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Shrews shrink in winter and regrow in spring


During winter, the skull of common shrews shrinks by up to 15 per cent, only to grow back during spring by up to nine per cent. The animals lose almost a fifth of their body weight in the cold months, and nearly double their body mass again during warmer periods. Scientists from the Max Planck Institute for Ornithology in Radolfzell and Seewiesen found that not only bones, but also organs and even the brain itself take part in this depletion. In their study, the scientists assume that this reversible shrinkage ensures the survival of these highly energetic animals during the penurious winter months.

Shrews live their lives on the fast track. These constantly active insect eaters with a weight of only 10 grams are closely related to moles and hedgehogs. Their apparent close relationship to mice is only because of their body shape.

The shrew, weighing in at just 10 g, is a solitary insect eater that is widespread in Central and Eastern Europe.

Javier Lazaro

X-ray of a shrews' skull: First summer and winter as well as second summer

Javier Lazaro

The energy requirement of a shrew is so high that it will starve if it does not find any food for two to three hours. Neither the day time nor the seasons keep them from feeding during their short, no more than thirteen-months long life. In summer, shrews feed mainly on worms and larvae in the soil. In winter, under unequally tougher life conditions, shrews live primarily from insects and spiders.

In the 1950s the Polish zoologist August Dehnel noticed that shrews caught in winter are not only lighter, but actually smaller. His surveys show that the skulls are flatter and the spine is shorter. But also many organs and particularly the brain of his animals showed a smaller volume than during the summer, with seasonal fluctuations in a size range of not insignificant 20 per cent.

Could shrinkage be a previously unknown adaptation to the winter's living conditions?

In order to investigate whether single individuals actually altered their body size in that way, or whether this was only a selection process in the population studied by Dehnel, the PhD student Javier Lazaro from the Max Planck Institute for Ornithology in Radolfzell caught around 100 common shrews around the campus close to the Lake Constance.

He equipped the animals with rice grain-sized electronic ID chips, as they are also used - somewhat bigger - for pets. All of the animals’ skulls were X-rayed before releasing them back into the wild. Through regular recapture initiatives, approximately one-third of the animals could be recaptured at least once, and again got X-rayed.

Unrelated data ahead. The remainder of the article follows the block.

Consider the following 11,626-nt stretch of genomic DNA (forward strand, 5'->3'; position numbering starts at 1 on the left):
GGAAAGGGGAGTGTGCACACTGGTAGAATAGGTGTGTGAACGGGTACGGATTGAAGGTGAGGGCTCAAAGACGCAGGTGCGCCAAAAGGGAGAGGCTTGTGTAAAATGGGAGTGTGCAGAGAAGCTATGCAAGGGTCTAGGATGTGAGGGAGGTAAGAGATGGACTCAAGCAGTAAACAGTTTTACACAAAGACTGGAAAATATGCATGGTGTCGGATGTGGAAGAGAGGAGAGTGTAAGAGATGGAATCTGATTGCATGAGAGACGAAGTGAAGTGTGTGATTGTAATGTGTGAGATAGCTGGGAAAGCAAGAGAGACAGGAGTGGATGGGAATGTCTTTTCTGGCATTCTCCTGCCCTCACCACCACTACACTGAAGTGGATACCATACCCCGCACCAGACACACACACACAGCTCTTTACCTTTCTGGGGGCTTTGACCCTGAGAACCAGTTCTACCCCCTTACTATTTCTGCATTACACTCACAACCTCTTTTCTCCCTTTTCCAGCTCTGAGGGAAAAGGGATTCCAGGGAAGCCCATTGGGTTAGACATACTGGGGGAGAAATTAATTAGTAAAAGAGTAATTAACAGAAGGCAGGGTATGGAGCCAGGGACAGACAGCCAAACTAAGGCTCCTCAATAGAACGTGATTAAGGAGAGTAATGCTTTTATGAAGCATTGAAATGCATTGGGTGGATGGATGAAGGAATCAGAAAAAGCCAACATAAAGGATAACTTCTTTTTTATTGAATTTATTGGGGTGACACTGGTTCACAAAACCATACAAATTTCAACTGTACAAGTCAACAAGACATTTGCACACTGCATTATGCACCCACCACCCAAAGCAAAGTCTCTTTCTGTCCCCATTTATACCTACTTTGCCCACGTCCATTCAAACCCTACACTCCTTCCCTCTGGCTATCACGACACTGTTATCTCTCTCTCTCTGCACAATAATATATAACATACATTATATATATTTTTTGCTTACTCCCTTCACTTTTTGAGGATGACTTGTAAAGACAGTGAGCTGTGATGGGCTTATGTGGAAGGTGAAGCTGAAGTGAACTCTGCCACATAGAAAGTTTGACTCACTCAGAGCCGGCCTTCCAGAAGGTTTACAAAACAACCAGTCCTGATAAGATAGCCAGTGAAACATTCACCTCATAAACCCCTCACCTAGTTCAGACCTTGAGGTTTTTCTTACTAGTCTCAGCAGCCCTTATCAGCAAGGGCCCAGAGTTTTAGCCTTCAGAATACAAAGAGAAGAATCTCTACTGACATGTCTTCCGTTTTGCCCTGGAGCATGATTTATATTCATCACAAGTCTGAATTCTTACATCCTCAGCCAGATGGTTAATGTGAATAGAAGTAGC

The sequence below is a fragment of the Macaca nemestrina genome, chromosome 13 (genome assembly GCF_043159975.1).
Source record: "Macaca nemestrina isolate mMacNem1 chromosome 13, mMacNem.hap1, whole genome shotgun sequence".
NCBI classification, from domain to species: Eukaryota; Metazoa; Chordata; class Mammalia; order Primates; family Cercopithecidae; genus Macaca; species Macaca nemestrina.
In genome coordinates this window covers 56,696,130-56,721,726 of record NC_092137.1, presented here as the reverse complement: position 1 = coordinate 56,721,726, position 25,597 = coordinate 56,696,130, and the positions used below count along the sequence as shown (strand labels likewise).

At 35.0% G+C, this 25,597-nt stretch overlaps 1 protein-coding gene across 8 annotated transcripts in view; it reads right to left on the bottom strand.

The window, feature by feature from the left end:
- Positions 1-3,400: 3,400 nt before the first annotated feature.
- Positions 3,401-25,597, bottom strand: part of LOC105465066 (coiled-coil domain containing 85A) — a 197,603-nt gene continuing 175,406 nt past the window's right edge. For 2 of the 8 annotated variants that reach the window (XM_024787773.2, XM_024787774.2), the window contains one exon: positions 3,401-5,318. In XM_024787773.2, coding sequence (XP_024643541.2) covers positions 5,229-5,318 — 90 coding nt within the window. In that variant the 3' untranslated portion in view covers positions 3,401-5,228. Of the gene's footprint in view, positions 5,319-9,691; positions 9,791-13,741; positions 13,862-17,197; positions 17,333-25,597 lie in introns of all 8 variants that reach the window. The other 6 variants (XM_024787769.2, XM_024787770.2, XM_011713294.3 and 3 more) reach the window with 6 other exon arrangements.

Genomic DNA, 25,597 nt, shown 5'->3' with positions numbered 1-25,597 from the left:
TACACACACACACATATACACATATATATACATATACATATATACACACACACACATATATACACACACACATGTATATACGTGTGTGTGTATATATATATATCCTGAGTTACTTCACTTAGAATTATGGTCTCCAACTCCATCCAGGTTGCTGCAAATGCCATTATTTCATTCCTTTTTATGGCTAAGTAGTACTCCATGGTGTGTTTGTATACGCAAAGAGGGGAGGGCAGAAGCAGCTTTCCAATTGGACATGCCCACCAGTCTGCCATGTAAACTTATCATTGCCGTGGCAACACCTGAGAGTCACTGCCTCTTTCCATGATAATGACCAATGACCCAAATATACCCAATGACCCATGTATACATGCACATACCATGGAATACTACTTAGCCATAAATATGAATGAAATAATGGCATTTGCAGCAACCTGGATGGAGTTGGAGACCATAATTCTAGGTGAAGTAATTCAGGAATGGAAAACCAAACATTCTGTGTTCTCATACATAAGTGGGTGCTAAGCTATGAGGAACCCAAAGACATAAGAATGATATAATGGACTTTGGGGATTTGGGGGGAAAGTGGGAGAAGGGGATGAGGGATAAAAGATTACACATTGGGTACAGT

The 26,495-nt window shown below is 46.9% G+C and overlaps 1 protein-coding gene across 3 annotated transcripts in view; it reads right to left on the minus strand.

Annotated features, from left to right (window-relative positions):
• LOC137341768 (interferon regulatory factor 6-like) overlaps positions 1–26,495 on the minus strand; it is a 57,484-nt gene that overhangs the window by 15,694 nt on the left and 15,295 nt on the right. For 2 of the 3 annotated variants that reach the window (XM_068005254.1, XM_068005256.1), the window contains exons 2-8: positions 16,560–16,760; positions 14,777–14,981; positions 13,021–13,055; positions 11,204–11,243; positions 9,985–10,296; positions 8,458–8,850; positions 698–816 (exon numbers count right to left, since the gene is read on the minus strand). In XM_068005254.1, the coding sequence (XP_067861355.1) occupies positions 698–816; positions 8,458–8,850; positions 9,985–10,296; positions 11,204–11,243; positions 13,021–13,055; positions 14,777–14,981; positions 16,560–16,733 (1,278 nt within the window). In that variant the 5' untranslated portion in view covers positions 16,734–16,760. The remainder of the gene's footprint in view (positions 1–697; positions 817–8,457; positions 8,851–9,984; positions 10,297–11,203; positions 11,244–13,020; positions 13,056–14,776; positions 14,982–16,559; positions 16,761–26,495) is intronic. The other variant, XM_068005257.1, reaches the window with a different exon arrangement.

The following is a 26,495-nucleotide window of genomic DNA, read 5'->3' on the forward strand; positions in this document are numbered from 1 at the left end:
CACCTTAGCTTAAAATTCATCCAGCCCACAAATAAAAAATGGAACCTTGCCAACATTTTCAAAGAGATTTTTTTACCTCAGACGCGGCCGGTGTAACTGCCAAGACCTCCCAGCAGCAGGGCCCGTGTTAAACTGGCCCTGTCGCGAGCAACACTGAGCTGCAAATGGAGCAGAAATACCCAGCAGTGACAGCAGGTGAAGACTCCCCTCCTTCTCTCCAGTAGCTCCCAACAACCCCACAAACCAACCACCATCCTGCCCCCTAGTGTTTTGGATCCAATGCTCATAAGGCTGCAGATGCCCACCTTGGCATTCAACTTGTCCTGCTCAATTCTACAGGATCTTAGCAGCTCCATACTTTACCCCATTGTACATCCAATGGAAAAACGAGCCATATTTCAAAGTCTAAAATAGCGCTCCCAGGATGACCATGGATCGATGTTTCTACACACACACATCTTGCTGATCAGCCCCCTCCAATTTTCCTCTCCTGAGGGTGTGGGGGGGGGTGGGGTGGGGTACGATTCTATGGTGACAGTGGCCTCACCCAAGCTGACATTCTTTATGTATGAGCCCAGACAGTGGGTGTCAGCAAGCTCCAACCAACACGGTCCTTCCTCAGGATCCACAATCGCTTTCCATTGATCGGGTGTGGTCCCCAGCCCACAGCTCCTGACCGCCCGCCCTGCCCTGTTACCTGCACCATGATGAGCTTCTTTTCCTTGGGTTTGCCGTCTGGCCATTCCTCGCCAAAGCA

All the investigated individuals had shrunk in the winter and had regrown in spring. “In winter, the skull height decreased by an incredible 15 percent and even up to a maximum of 20 percent, to then increase again in spring by up to nine percent”, says Javier Lazaro. Dina Dechmann, co-author of the study, interprets this phenomenon as a previously unknown strategy of this highly metabolic animal, to survive the lack of food and the low temperatures during winter.

“Normally, animals in colder zones are larger and have a good volume-to-surface ratio to compensate for heat losses. The shrew, on the other hand, has a low volume-to-surface ratio and could possibly save vital energy through shrinking”, says Dechmann. Recently her working group succeeded in demonstrating similar changes in the skull of the weasel. These small predators, members of a completely different mammalian group, also have an extremely high energy requirement and do not have the option of avoiding winter or entering hibernation.

“The measured changes found on the bone and organ levels provide some starting points for further exciting research. Currently, in collaboration with colleagues of a university hospital, we are looking at changes in the bone substance and observe reversible processes that are reminiscent of lesions in osteoporotic bones. The alterations of the brain and heart also underline medically interesting similarities”, says Moritz Hertel from the sub-institute in Seewiesen, senior-author of the study. This study connecting shrew fieldwork to medical research is a good example of how basic research of the Max Planck Society can lead to unexpected discoveries.


Javier Lazaro
Max-Planck-Institute for Ornithology, Seewiesen
Am Obstberg 1
78315 Radolfzell
+49 7732 1501-34

Dr. Sabine Spehn | Max-Planck-Institut für Ornithologie
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